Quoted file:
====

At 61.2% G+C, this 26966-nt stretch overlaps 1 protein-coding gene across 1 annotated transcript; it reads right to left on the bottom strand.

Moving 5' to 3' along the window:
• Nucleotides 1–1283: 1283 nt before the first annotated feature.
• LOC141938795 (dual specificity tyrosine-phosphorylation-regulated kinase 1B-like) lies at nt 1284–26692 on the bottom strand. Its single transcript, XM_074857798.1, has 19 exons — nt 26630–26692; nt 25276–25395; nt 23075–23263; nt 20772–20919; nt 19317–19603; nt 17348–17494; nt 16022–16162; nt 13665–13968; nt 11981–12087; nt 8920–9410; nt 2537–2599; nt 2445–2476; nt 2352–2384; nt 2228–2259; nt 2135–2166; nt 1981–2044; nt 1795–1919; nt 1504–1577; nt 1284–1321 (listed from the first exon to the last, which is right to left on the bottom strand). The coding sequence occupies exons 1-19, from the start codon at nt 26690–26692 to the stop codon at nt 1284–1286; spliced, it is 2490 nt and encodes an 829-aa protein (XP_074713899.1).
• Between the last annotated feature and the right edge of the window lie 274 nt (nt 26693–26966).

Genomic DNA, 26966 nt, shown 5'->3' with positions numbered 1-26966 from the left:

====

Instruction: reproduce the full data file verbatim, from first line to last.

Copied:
At 61.2% G+C, this 26966-nt stretch overlaps 1 protein-coding gene across 1 annotated transcript; it reads right to left on the bottom strand.

Moving 5' to 3' along the window:
• Nucleotides 1–1283: 1283 nt before the first annotated feature.
• LOC141938795 (dual specificity tyrosine-phosphorylation-regulated kinase 1B-like) lies at nt 1284–26692 on the bottom strand. Its single transcript, XM_074857798.1, has 19 exons — nt 26630–26692; nt 25276–25395; nt 23075–23263; nt 20772–20919; nt 19317–19603; nt 17348–17494; nt 16022–16162; nt 13665–13968; nt 11981–12087; nt 8920–9410; nt 2537–2599; nt 2445–2476; nt 2352–2384; nt 2228–2259; nt 2135–2166; nt 1981–2044; nt 1795–1919; nt 1504–1577; nt 1284–1321 (listed from the first exon to the last, which is right to left on the bottom strand). The coding sequence occupies exons 1-19, from the start codon at nt 26690–26692 to the stop codon at nt 1284–1286; spliced, it is 2490 nt and encodes an 829-aa protein (XP_074713899.1).
• Between the last annotated feature and the right edge of the window lie 274 nt (nt 26693–26966).

Genomic DNA, 26966 nt, shown 5'->3' with positions numbered 1-26966 from the left: